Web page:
Thursday, June 4, 2015

Interview with Alex Myers

Back in January of this year, I read and greatly enjoyed Alex Myers' Revolutionary War-era historical novel, Revolutionary, about his ancestor Deborah Samson (check out my review here). Samson enlisted in the Continental Army as a man, Robert, and struggles to understand how to live fully the life that brings the most satisfaction.

Myers kindly agreed to an interview, back in January, and I just flaked like a flaking thing and am only now posting it. Please read on to learn more about Myers and Revolutionary!

What was the plot of your very first piece of fiction?

An older woman comes home to discover that her house has been robbed. The thieves have taken her silver, nothing else. This disturbs her for some reason... and as she walks through the house she is led to wonder what really has value.

Do you have any writing rituals or routines?

I try to write everyday, even for just a little while. I also write standing up. First drafts are always written by hand and then typed into the computer.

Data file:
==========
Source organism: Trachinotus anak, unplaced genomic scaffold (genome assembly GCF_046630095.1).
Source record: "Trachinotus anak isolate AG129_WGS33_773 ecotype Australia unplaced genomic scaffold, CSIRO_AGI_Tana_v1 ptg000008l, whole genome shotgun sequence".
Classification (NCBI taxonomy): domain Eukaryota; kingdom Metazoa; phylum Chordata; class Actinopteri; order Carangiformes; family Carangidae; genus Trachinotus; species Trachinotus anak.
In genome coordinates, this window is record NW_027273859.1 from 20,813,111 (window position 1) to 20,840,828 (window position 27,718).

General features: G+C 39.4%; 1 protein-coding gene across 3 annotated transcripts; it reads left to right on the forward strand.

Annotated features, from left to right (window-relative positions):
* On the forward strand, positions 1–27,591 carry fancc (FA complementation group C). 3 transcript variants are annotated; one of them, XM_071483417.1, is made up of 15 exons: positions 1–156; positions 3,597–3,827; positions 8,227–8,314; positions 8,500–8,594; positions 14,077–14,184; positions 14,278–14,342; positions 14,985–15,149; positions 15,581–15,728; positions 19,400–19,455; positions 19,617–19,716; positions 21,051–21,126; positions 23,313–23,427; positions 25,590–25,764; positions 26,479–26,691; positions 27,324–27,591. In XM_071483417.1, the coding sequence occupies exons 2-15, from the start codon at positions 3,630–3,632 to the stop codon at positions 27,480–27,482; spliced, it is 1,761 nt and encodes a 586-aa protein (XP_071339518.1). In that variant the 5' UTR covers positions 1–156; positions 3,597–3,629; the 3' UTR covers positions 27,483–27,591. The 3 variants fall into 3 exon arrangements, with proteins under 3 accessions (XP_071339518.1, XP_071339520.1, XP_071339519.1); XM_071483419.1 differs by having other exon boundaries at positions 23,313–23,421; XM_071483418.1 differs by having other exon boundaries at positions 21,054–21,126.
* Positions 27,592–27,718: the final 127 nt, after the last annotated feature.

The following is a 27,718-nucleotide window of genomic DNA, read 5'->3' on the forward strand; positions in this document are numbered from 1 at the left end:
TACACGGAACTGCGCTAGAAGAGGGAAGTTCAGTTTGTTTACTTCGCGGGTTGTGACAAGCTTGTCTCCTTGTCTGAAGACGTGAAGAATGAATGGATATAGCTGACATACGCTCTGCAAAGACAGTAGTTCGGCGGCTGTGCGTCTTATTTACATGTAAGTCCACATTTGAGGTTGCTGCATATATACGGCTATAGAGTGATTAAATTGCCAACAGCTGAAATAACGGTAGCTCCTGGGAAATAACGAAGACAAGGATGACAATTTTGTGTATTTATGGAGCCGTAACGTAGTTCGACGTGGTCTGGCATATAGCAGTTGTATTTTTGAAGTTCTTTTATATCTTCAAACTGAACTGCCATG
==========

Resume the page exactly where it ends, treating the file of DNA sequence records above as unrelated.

Was Revolutionary the original title of your book?

No. The original title was "The Continental." A faculty member at Vermont College suggested I get something into the title that more strongly emphasized the Revolutionary War. I kept thinking, okay, Revolutionary ________. And I couldn't fill in that blank. So, Revolutionary it was!

As you were writing Revolutionary, was there a particular scene or character that surprised you?

James kept surprising me. I wondered what his attitude towards Deborah/Robert would be, and how he would understand their time together. Whatever expectations I had kept shifting as I wrote him into being.

When you’re not writing, what do you like to do?

Read, run, cook. Those are my three favorite hobbies after writing.

Read any good books recently?

Oh, yes. "Inferno" by Eileen Myles. Currently enjoying Brandon Sanderson's Mistborn Trilogy. I was delighted by "I am Abraham" by Jerome Charyn (my favorite sci-fi author) as well as the Maine writer Frank O. Smith's "Dream Singer."

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My thanks to Mr. Myers for his time and thoughtful responses. You can learn more about him and his work at his website, and connect with him on Facebook and Twitter.

2 comments:

  1. I love that Revolutionary was the title and that it really stuck, even if another word never came to fill in that per-conceived blank.

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  2. Oops! Well, you've had a lot going on these days! Enjoyed reading the interview!

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